At first my writing was, um, not that great. But with the kernel of a story and my first few chapters, I attended a workshop on writing for children which encouraged me to continue. I read lots of kids’ books. I revised countless times, dreamed, read portions to my kid, trashed it, revamped, set it aside for a year, and so on. My enthusiasm waxed and waned. When I attended a creative writing class at the local community college, I received encouragement and critique from others writing their manuscripts. I was determined to finish. I completed the manuscript after a decade. By that time, my kid had grown into an adult.
Did your professional work influence your writing?
Some, yes. In another lifetime, I was a park ranger for the National Park Service. I enjoyed helping visitors forge personal connections with places of the past and plants and animals of the Southwest. A powerful way to help people connect is through story and writing. I wrote teachers’ guides, trail guides, exhibits, articles, and brochures. I also saw the power of place-based writing, where students write poetry and stories, create art, and read their work on site. Working directly with teachers and young visitors to help them discover their own stories helped me think about writing stories that would resonate with children.
As a park ranger I also prepared a lot of budget justifications and boring bureaucratic reports. So when it came to writing this story, I felt liberated, free to create a fantasy world where a packrat is a food critic, a porcupine sings opera, and a kangaroo rat thinks he rules a kingdom.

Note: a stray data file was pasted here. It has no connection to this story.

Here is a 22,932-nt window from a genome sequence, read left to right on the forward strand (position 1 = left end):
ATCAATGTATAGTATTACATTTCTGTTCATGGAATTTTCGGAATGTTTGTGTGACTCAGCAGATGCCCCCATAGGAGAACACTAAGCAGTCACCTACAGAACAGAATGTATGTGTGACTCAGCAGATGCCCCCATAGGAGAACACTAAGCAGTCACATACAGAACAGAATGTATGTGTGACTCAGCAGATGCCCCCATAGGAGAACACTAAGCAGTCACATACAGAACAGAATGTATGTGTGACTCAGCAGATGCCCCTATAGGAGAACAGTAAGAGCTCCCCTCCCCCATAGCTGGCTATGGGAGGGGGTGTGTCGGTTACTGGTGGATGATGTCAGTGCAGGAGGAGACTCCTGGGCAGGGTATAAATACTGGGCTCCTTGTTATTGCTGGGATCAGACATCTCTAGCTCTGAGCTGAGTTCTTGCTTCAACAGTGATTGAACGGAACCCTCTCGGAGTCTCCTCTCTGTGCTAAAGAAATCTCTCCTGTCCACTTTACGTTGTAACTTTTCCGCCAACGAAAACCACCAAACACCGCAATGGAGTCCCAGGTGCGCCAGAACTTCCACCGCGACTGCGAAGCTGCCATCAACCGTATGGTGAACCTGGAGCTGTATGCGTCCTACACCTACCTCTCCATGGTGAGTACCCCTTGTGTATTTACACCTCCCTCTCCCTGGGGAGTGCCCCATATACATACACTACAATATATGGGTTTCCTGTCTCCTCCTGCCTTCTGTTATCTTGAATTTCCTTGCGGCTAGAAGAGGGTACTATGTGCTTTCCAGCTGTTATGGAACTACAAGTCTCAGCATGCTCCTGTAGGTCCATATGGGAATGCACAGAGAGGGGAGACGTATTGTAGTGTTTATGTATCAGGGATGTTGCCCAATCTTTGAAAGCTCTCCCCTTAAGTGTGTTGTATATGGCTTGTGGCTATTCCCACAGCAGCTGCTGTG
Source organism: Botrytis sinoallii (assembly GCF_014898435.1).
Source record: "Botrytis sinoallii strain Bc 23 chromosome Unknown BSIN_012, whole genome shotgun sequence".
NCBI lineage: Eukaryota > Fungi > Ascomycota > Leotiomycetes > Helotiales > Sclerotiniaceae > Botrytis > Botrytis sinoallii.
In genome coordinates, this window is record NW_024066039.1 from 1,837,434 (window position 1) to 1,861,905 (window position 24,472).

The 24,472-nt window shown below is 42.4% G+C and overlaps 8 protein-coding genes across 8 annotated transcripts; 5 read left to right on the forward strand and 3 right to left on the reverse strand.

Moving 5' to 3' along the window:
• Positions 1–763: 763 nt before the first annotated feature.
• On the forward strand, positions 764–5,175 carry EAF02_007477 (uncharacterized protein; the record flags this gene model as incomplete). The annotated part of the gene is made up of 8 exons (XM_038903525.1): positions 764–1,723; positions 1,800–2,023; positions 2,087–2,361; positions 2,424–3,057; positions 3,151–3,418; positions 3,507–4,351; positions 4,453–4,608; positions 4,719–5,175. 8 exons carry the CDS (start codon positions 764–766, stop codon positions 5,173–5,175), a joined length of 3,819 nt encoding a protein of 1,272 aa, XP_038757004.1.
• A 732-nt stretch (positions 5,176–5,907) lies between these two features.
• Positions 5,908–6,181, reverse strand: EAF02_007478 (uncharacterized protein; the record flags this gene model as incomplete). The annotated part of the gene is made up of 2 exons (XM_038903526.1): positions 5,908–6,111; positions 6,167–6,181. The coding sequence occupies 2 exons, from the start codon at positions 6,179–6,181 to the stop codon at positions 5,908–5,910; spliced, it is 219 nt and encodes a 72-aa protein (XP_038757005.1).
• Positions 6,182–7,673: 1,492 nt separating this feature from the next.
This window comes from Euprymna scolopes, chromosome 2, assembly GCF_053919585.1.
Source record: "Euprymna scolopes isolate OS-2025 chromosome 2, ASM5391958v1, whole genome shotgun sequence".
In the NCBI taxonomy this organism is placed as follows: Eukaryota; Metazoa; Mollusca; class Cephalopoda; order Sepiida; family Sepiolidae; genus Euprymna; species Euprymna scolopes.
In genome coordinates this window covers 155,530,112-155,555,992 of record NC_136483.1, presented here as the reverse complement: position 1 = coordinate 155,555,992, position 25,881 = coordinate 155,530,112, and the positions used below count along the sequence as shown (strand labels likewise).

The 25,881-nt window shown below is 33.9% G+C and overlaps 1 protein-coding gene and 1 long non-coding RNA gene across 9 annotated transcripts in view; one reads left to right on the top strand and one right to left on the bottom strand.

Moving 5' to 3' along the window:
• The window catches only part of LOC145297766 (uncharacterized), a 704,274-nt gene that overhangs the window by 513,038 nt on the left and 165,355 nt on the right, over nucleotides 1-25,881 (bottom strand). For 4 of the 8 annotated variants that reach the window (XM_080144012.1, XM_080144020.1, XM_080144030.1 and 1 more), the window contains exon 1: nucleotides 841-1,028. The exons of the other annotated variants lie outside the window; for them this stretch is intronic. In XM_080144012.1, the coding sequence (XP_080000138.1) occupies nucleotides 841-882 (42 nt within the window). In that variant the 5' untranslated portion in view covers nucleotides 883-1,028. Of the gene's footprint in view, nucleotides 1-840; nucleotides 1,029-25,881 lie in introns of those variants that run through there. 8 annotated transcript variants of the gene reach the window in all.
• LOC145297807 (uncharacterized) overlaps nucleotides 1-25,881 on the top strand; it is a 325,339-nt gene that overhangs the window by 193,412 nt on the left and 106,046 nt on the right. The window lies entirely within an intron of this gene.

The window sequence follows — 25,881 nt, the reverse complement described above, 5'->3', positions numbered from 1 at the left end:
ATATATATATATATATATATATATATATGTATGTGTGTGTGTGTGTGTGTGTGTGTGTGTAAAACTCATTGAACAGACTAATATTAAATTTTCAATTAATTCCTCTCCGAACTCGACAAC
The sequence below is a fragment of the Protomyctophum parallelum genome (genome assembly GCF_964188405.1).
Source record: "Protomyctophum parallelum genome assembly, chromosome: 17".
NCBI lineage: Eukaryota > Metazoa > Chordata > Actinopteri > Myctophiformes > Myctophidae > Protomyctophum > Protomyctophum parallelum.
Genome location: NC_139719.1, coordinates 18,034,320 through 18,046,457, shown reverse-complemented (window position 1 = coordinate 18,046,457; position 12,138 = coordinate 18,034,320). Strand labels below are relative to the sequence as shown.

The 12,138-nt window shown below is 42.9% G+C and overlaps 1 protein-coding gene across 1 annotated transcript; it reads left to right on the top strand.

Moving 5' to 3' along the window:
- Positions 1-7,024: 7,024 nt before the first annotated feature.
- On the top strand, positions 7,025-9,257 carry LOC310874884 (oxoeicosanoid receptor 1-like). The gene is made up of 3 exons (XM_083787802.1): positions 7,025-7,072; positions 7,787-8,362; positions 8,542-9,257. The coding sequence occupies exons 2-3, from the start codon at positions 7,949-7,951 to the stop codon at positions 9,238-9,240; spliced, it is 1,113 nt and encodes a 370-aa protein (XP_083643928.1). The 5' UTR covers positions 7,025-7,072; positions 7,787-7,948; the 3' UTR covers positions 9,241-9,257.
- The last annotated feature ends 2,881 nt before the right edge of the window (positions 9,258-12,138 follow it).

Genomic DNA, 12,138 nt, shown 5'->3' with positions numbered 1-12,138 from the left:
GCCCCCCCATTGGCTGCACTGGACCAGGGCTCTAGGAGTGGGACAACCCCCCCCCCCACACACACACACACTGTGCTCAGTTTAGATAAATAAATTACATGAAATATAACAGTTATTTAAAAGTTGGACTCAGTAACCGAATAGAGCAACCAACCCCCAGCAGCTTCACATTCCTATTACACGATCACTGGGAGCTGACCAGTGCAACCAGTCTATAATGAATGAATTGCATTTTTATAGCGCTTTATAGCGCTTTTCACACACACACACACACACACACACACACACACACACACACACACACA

You must have done research on the animals that appear in this book.
I did. Even though the story is a fantasy, I based the traits of the animals and their world in reality. So, packrat Gertrude appearing worn out while nursing her litter of pups happens in the real packrat world, where motherly duties can exhaust a packrat to death. And packrats really do chomp prickly pear cactus pads, even seeking out pads that are extra spiny—they tend to have a higher protein content. And did you know that a baby porcupine is called a porcupette? And a group of porcupines is called a prickle? And their quills have antibiotic qualities so if they stick themselves, which is not uncommon, infection is less likely? I’ve always had a love for the creatures of the Southwest, and I hope to convey my fondness for them and their world to readers.
What’s next? Will you write more books?
I’m nearly finished with another manuscript for middle grade readers. It’s about a twelve-year-old girl who is determined to rescue a street dog in Madurai, India, when she goes there with her researcher mom. She must learn how to navigate a bewildering culture to save the dog. And if her mission succeeds, she’s sure she’ll attract yearned-for attention from her preoccupied mom. This story was inspired by my own experiences in Madurai, where I’ve spent a lot of time over the years. Just last year I was there and rescued a street dog, so some of my protagonist’s experiences are like mine.
After this project, who knows what’s next. As long as I’m having fun, I’ll keep writing for children. I have so much to learn about the craft. And it’s such an honor to write for children.